Because Hillary’s socialized medicine plan failed, the good times continued.
Because even a Democratic Congress couldn’t stomach the Clinton BTU energy tax, the good times continued to roll.
Because the GOP Congress forced Clinton’s hand on welfare reform, he finally signed the third bill that was sent to him. And good times rolled on.
Because about half the American people today own stocks, bonds or employer-provided retirement portfolios of some kind, Democrats in the '90s had to abandon their '80s rhetoric about capital gains tax cuts as being "for the rich." Clinton signed a "compromise" package that included capital gains tax cuts. And the good times rolled on.
Twenty years of prosperity from a country whose concepts of free enterprise were basically intact despite all the assaults on it. To the high-tax welfare states of Europe, this just wasn’t "fair." Here the U.S. had 4 percent to 5 percent unemployment, while their unemployment rates were in the double digits. How can they compete in the world markets with that kind of competition? Something must be done to stop it.
That something, it seems, is the Organization for Economic Cooperation and Development (OECD).
This organization, based in Paris, lacks formal authority, but is bringing the pressure of high-tax nations to bear on low-tax countries. If one nation’s low-tax policy is deemed by OECD to be "unfair competition," this international body intends to punish that "offending" country by isolating its banks from world commerce.
Richard Rahn, president of the Center for Freedom and Prosperity, cites
The Clinton administration, perhaps frustrated by its inability to advance its socialist agenda nearly as far as it would have liked, supported this global offensive against so-called unfair tax competition.
Worldwide pressure is being brought to bear on the new Bush administration to do likewise. As in the Kyoto "global warming" treaty, which President Bush has rejected, the U.S. is effectively asked to sign what amounts to an economic suicide pact. Columnist Bob Novak Monday expressed some pessimism that the Bush people may decide to go along.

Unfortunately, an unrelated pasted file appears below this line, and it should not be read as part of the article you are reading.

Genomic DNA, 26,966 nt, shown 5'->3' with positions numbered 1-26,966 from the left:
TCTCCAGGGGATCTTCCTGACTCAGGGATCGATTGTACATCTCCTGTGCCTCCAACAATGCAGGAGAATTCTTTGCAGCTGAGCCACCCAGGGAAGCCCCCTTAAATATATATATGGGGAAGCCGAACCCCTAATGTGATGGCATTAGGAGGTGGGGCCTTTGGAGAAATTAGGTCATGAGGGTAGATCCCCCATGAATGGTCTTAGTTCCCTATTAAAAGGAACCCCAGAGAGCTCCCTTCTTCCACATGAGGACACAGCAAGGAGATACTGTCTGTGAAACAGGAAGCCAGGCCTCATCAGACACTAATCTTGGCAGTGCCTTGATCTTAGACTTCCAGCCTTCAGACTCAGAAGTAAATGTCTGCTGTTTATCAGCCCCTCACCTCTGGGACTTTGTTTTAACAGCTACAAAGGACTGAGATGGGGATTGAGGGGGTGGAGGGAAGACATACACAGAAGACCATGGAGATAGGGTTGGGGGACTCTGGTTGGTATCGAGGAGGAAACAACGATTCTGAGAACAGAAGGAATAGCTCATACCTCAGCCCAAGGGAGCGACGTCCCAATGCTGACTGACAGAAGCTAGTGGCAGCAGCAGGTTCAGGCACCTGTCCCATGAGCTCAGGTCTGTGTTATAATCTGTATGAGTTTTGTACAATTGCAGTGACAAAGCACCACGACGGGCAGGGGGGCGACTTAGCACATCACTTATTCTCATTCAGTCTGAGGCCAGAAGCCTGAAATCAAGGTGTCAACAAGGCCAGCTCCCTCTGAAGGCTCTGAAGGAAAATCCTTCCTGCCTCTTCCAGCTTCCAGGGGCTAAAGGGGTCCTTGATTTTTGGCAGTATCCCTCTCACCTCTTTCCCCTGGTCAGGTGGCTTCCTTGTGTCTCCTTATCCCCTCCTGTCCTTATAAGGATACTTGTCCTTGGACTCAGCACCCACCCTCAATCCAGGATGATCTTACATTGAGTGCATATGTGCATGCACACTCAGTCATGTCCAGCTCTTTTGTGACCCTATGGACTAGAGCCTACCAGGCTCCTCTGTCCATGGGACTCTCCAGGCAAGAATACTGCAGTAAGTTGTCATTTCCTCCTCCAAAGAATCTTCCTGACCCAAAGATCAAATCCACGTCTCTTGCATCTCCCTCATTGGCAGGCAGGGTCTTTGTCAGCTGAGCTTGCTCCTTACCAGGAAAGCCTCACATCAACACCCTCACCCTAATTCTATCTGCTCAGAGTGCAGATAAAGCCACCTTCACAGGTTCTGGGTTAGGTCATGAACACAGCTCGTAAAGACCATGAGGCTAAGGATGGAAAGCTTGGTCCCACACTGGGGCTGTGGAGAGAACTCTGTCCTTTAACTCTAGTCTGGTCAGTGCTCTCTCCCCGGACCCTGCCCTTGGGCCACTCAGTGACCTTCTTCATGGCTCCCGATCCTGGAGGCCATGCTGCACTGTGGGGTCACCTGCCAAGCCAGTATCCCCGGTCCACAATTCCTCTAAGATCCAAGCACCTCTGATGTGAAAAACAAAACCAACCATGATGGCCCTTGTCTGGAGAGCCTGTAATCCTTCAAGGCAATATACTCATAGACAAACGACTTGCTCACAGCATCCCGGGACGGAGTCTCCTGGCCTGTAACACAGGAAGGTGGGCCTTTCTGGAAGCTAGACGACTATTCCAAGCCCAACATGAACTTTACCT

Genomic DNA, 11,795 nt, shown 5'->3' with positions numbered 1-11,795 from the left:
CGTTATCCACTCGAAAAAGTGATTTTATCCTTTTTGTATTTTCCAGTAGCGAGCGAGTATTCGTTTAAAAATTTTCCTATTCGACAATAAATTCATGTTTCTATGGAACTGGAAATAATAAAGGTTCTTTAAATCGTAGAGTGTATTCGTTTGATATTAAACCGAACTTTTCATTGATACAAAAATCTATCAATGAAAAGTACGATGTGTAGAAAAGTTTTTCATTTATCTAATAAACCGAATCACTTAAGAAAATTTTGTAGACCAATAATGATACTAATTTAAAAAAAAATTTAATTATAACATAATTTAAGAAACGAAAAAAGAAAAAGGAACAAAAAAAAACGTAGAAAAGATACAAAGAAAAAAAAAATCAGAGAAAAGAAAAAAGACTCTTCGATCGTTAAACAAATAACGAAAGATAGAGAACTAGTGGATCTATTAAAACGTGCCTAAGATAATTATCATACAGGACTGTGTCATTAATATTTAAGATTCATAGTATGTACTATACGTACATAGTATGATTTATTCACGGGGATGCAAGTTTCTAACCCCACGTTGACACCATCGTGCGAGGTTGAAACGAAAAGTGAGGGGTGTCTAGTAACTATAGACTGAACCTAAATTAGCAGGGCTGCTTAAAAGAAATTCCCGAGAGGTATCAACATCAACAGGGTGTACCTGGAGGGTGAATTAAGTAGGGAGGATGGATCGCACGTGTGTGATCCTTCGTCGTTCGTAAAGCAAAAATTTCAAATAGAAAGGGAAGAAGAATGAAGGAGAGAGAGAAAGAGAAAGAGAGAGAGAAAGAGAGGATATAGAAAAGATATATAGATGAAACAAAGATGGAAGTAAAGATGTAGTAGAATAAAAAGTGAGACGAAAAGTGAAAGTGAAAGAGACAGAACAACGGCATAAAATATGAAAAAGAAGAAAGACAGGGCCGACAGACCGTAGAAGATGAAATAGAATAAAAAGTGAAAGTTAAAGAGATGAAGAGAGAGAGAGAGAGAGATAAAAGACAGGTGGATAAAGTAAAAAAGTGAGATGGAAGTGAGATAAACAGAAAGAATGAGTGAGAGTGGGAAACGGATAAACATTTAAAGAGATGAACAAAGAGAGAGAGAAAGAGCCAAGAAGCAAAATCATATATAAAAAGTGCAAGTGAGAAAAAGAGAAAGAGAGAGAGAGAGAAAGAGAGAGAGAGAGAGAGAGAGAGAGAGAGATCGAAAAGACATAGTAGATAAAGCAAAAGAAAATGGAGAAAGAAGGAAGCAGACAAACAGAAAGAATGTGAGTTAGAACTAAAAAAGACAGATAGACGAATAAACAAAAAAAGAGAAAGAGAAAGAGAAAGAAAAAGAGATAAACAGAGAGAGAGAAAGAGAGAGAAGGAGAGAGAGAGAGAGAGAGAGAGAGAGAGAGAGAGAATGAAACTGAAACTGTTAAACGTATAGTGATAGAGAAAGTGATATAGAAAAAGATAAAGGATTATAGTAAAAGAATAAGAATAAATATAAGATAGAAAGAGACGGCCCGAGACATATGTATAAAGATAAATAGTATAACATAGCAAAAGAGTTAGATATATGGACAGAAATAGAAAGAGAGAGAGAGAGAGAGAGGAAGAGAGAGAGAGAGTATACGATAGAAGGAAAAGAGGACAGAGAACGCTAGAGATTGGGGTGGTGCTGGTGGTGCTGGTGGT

House Majority Leader Dick Armey has referred to this outfit as "a global network of tax police."
As is the case with anything that is intrusive or simply awful, another name or rationale must be found for it. And so we are told this is aimed at closing in on "tax havens" and money-laundering.
Columnist Paul Craig Roberts, in a Monday piece, says, "A Frenchman, for example, who parks some money in Switzerland or the Cayman Islands with retirement in mind, will find his bank there required to report his holdings to the French government."
Back the early '80s, there was a proposal in the U.S. to reach into personal banking accounts and deduct taxes on interest earned before we ever got to see it. That caused a gigantic uproar, not because it would cost anyone any money in the final analysis, but just because of the very idea of Big Brother reaching out to your banking account and grabbing anything out of your hands like that. There is something personal and private about your own savings account. Americans felt it then. It was a matter of privacy.
A similar principle applies where Big Brother reaches out worldwide, wherever you go through an international body to keep tabs on your money and what you’re doing with it.
Right now, the OECD has concentrated on the smaller countries. Once it is built up, tax cuts for Americans in the future might be deemed "unfair." In fact, Rahn points out that if the OECD applied its criteria evenhandedly, the United States, Britain, Switzerland and Hong Kong would have been considered "tax havens." But they won’t pick on the U.S. yet. At least not until this country gives its cooperation with the OECD.
In the early '80s, tax cuts caused this country’s economy to take off like a rocket. Socialist high-tax welfare states don’t want to see that happen again. This may be their way of preventing a repetition.
The Bush tax cuts? That congressional debate could ultimately be moot if this international body has its way.
Privacy? That’s out the window if governments are allowed to tax income and activities outside their borders.
Sovereignty? How can you square that with a situation where supposedly sovereign nations can no longer determine their own tax policies? Or to put it in more personal terms, as we did the last time I wrote about this on Oct. 4, where "some socialist bureaucrat in a far-off country will already have made a decision as to whether you should be allowed to keep more of your own money."
This issue may be the sleeping giant of the Bush administration.
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